With respect to shorter and longer readings, it is because of Dr. Hort’s theory that modern textual critics believe that shorter readings are more likely to be original. This is convenient for pro-Alexandrian critics since Alexandrian readings are generally shorter than other readings. Dr. Hort stated:
- “In the New Testament, as in almost all prose writings which have been much copied, corruptions by interpolation are many times more numerous than corruptions by omission” (Fenton John Anthony Hort, The New Testament in the Original Greek, at p. 235).
This theory is merely based on the assumption that the shorter Alexandrian text is the neutral text. This theory, which validates the primacy of the Alexandrian text, is based on circular reasoning.
Eye-witness evidence of the Church fathers, however, challenge this assumption. Irenaeus, a second century bishop in Gaul, wrote extensively on the condition of the early Church. He said with regards to Marcion, one of the chief heretics of the early Church:
- “Wherefore also Marcion and his followers have betaken themselves to mutilating the Scriptures, not acknowledging some books at all; and, curtailing the Gospel according to Luke and the Epistles of Paul, they assert that these are alone authentic, which they have themselves thus shortened.” (Against Heresies, III.xii.12; pp. 434-5)
Irenaeus says there were manuscripts made by heretics which had “curtail[ed]” and “shortened” readings. In light of this testimony from an early orthodox bishop, it is foolish to suppose that shorter readings are generally closest to the original readings. Perhaps certain heretics made interpolations. But other heretics corrupted scripture by omissions.
Origen in the early third century had already noticed the great corruption of manuscripts, complaining of the “negligence” and “perverse audacity” of copyists who “lengthen or shorten” passages as they please. Dr. Metzger wrote:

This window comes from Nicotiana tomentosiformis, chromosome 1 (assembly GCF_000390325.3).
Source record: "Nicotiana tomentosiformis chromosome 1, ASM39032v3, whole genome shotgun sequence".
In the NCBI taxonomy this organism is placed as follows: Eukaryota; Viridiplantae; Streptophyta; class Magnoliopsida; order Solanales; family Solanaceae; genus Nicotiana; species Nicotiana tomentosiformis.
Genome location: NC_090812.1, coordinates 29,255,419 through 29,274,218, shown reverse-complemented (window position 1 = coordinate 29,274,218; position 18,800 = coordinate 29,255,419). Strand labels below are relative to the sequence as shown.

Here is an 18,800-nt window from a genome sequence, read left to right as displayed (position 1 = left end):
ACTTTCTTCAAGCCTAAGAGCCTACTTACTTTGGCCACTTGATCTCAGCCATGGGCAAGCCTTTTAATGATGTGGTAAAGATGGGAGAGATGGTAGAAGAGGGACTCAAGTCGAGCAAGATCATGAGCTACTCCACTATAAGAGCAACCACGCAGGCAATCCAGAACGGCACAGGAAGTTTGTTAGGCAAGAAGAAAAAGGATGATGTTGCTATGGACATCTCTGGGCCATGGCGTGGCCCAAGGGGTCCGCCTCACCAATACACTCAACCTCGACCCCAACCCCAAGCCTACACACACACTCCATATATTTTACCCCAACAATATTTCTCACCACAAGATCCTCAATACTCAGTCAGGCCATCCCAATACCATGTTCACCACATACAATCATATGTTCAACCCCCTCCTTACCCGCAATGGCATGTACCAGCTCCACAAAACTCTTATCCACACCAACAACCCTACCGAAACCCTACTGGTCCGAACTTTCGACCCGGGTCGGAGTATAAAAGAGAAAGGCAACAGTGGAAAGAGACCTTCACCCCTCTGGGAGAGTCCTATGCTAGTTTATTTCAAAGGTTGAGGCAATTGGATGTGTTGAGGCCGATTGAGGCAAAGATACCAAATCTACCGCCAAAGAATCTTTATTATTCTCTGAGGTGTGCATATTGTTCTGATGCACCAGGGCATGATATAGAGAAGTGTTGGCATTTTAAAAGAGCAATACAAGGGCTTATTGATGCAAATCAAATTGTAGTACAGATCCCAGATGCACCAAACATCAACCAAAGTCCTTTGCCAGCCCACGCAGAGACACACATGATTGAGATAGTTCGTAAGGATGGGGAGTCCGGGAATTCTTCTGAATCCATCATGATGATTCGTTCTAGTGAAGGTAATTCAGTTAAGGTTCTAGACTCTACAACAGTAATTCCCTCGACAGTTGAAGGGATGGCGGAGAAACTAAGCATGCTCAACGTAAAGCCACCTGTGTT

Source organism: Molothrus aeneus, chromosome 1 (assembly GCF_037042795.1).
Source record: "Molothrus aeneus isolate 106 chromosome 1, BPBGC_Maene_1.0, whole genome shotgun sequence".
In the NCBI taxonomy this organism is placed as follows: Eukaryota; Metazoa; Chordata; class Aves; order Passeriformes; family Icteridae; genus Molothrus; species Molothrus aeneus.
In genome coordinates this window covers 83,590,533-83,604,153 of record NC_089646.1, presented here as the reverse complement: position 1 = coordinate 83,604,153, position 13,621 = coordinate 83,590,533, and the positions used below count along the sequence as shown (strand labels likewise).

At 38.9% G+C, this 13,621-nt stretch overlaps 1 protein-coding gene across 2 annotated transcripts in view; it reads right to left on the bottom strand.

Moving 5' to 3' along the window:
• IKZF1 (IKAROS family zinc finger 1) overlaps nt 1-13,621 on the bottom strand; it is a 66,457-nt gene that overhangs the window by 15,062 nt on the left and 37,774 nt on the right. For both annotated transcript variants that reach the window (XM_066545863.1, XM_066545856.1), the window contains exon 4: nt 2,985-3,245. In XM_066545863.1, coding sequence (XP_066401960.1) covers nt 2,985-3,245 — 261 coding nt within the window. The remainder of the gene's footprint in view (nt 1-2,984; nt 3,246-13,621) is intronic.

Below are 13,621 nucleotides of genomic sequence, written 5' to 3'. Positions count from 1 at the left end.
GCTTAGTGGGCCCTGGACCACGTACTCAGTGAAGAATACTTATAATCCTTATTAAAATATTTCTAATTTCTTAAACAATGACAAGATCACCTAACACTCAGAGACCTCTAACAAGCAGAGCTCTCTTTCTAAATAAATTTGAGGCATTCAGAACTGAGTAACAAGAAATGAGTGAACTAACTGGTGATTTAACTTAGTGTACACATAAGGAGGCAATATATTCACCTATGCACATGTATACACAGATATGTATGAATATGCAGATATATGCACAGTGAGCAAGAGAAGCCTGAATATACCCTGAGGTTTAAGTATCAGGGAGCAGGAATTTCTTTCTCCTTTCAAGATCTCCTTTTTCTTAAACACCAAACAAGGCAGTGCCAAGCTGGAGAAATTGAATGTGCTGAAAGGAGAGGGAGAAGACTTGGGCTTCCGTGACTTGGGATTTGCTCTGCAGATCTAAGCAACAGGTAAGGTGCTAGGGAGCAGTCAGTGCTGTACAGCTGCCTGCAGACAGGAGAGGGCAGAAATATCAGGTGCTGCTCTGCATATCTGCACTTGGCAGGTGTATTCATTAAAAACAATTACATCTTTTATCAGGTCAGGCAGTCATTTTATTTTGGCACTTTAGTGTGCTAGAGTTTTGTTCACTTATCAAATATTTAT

- “The question whether Origen ever attempted to edit a critical text of the New Testament has been answered quite diversely by modern scholars; it seems probable to the present writer that he did not extend his textual efforts to preparing a formal edition of the New Testament. At the same time, in all his writings and particularly in his exegetical treatises, Origen reveals a certain solicitude for critical details in the Biblical text. He complains that ‘the differences among the manuscripts [of the Gospels] have become great,either through the negligence of some copyists or through the perverse audacity of others; they either neglect to check over what they have transcribed, or, in the process of checking, they lengthen or shorten, as they please’.”
(Bruce Metzger, The Text of the New Testament: Its Transmission, Corruption, and Restoration, 3rd ed. (1991), pp. 151-152).
The underlying basis for Dr. Hort’s assumption, according to Dr. Hort himself, is that in almost “all prose writings” scribes added to the text rather than omitted from the text. However, consider the flaw of using this fact as the basis for understanding what happened in the transmission of the New Testament:
- Whereas scribes of other prose writings, such as Greek and Roman histories, were not subject to persecution, the scribes of the New Testament were persecuted in the first 300 years of transmission. Since the working conditions of non-persecuted scribes and persecuted scribes would have been quite different, it is unreasonable to assume that the scribal habits of non-persecuted scribes were the same habits of those of persecuted scribes.
Whereas other prose writings, such as Greek and Roman histories, are secular records, the New Testament is a doctrinal text. It is unreasonable to assume that the way in which scribes might have treated a secular record was the same way in which scribes might have treated a doctrinal text.
Dr. Hort’s assumption that shorter readings are preferable is based on ignorance of the testimonies of the Church fathers and a shallow understanding of the context in which the transmission of the New Testament took place.